Selling a business – 4 common myths

Selling a business – 4 common myths

In meeting and talking with business owners, we often come up against certain preconceptions on the process of selling a business. Here are just a few examples:

1) I can sell my business myself

Some business owners believe that they can sell their own business by themselves. But selling a business is not like selling a regular product or service or even a house. Confidentiality is very important; how would it affect your business if your clients and/or employees find out that your business is for sale? Detailed documentation is essential; you need to tell potential buyers what they need to know in order to make a decision on whether to make you an offer. Other questions to ask yourself are: How much is your business worth? Are your expectations aligned with the market? And finally you will need to find the right buyer, who is interested in buying businesses in your market sector.

Selling a business is a complex process; clearly you need to find an experienced business broker.

2) I know what my business is worth

Some owners will base the company value on what they need for retirement. Or they take their financial reports and try to estimate the value of their business based on multiples similar to those used for FTSE 100 companies. Whilst there are relatively standard multiples for valuing SME businesses, the deal value achieved will depend on market and operational factors such as the reliance on one key customer or the reliance on the business owner for generating new sales as well as your company’s growth potential. Being confident that your expectations are aligned with the market is of utmost importance in achieving a successful sale of your business.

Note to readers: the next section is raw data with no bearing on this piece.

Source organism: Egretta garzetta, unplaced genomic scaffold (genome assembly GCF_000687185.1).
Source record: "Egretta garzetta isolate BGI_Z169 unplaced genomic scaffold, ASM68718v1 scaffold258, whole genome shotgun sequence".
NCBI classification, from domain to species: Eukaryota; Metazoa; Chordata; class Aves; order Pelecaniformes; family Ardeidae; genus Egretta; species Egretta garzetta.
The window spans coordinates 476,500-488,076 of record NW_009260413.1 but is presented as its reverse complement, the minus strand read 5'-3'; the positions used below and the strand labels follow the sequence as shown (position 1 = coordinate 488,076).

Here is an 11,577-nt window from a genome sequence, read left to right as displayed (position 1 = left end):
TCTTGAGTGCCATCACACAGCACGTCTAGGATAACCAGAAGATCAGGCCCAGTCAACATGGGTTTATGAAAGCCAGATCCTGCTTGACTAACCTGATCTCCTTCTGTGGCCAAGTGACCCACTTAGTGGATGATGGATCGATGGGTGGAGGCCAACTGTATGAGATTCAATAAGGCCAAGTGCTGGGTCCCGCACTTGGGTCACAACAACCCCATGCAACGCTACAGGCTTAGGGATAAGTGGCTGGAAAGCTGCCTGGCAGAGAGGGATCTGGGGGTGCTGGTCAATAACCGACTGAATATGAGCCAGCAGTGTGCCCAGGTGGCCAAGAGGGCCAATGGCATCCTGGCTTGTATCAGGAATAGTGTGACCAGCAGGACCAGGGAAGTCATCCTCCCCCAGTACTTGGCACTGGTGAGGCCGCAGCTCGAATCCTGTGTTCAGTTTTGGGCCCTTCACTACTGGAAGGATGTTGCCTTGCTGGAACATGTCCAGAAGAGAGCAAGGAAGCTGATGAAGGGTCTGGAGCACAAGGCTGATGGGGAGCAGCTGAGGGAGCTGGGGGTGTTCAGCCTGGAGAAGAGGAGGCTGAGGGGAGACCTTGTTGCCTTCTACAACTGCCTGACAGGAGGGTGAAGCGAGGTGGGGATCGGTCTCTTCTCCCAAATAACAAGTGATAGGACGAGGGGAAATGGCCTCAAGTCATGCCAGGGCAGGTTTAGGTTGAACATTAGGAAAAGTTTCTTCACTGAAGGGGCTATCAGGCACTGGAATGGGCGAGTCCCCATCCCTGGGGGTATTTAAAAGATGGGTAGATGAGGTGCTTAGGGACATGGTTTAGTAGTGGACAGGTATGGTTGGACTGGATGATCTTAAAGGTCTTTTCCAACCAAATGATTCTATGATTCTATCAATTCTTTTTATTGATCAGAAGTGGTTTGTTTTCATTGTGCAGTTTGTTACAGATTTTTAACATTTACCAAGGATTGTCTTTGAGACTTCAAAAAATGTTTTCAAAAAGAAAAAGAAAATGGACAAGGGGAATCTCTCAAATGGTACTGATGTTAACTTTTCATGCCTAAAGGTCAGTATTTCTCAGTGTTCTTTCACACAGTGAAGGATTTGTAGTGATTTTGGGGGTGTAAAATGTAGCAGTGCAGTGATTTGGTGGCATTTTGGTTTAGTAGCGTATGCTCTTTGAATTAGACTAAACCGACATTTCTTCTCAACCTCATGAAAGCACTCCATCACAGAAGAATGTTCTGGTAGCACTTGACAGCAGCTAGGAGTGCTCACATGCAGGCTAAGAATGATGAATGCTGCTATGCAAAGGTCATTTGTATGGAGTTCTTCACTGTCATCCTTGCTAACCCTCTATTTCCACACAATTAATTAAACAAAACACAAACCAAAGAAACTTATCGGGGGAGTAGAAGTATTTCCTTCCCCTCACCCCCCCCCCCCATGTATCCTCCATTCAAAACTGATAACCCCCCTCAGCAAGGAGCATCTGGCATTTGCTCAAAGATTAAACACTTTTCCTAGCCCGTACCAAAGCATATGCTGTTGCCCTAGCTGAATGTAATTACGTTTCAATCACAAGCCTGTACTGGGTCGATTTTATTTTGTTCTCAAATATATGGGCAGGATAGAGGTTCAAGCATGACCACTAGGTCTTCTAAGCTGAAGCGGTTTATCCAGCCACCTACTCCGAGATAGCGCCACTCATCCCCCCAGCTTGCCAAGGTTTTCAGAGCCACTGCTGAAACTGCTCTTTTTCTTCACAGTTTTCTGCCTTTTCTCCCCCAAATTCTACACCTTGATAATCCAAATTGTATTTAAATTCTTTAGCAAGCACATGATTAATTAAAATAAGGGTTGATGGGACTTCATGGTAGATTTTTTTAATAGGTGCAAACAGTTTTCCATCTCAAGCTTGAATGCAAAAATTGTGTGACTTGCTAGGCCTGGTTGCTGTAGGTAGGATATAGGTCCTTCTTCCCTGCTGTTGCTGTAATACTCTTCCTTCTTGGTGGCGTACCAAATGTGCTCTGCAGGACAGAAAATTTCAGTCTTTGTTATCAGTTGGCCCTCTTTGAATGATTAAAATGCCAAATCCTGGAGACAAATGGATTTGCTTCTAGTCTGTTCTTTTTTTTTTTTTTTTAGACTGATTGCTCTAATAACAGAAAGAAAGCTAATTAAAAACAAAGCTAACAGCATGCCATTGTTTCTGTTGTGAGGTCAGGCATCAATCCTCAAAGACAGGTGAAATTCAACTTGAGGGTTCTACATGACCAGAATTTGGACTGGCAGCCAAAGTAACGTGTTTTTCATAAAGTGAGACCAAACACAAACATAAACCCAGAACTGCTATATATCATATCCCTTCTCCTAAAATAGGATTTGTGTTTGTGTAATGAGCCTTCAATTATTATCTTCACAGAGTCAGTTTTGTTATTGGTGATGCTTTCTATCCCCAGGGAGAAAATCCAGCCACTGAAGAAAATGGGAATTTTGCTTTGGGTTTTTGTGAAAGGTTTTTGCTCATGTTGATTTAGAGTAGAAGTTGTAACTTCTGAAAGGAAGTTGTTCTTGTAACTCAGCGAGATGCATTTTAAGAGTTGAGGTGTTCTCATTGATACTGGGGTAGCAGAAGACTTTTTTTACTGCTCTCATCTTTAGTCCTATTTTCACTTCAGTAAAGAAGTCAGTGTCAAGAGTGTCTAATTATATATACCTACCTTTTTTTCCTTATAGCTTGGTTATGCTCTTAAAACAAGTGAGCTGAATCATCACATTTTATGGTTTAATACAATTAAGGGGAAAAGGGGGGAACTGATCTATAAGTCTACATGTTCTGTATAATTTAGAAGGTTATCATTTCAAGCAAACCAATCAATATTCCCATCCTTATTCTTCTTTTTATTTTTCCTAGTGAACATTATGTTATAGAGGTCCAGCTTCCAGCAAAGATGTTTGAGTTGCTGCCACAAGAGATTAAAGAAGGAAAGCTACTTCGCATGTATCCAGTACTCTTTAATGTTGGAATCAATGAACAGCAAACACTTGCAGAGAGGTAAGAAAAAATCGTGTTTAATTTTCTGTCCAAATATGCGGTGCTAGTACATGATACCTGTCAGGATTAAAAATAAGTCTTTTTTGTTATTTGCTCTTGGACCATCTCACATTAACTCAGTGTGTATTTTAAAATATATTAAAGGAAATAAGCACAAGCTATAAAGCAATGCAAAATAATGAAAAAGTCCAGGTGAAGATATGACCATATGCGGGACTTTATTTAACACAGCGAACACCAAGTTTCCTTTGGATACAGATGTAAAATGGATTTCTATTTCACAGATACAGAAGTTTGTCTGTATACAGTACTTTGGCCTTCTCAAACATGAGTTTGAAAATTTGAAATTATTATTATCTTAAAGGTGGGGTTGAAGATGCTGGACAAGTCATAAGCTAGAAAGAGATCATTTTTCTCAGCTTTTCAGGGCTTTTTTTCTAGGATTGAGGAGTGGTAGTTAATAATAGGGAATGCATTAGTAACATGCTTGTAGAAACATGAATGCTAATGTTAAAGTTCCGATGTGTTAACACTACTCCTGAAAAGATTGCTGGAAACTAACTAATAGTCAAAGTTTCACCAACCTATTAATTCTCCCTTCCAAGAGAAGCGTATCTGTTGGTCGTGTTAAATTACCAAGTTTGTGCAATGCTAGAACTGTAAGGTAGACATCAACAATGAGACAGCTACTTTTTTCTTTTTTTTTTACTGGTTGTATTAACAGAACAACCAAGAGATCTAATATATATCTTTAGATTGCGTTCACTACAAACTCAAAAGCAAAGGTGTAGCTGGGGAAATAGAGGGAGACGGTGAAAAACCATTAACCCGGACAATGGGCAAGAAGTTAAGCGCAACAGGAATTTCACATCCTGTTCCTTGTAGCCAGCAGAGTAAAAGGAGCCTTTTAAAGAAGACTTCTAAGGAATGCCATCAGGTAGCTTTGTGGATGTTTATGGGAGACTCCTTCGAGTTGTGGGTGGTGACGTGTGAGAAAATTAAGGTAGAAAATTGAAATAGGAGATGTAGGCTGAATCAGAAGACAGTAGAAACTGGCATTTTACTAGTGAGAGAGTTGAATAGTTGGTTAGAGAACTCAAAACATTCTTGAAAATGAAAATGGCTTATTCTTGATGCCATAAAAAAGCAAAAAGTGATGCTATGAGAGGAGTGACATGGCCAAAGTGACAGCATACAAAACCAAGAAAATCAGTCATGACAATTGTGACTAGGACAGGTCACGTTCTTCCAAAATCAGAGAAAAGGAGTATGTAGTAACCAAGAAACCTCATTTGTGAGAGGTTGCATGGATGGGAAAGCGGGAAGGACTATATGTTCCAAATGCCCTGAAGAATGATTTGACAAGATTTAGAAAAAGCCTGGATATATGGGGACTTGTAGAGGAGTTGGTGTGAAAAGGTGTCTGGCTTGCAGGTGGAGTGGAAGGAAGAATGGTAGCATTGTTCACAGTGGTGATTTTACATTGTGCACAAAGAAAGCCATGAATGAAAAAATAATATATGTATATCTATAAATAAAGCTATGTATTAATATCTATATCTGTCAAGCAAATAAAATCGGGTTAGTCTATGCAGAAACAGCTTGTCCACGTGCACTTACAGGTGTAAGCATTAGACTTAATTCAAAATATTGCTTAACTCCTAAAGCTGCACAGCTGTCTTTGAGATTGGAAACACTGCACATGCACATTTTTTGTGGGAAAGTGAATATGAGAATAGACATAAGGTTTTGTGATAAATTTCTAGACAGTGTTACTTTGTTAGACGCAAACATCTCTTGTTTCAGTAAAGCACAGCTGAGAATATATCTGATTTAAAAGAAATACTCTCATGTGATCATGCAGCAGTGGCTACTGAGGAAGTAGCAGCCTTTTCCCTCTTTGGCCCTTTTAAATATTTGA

3) I am interested in selling my business but the process is bound to take too long for my needs

At Hornblower we sell over 70% of the businesses we take on within 12 months, out of which 30% are sold within 6 months. What typically delays the sale process is lack of up-to-date financial information and over complicated legal discussion during the transaction phase. The lapse of time kills deals and so it is in the interests of all parties involved to make sure the deal completes as quickly as possible.

4) I suppose if I sell my business to you, you’ll come in and change everything?

An understandable concern which many business owners have due to their commitment to their staff, people who have helped the owner build the business over often many years. Clearly all buyers will have their own ideas for how to take the business forward, but in most cases this is a positive opportunity for the staff.

Most buyers will be reliant on keeping the management team in place for as long as they wish to maximise the profitability of the business. And it is not in their interest to change things that work fine and are profitable. It is true to say that many acquirers will bring in new products, platforms and suppliers, but usually it is not a big change for whole company. As the company grows under new ownership, there will be opportunities for the staff who stay on after you exit your business.

In making an offer to acquire a business, it is important for the buyer to be clear and open about their strategy for the company post acquisition in order to allay the seller’s concerns. Of course an experienced business broker will manage this aspect of the negotiations carefully.

Has this article been helpful? Would you like to find out more?

    Has this article been helpful? Would you like to find out more?

    Contact us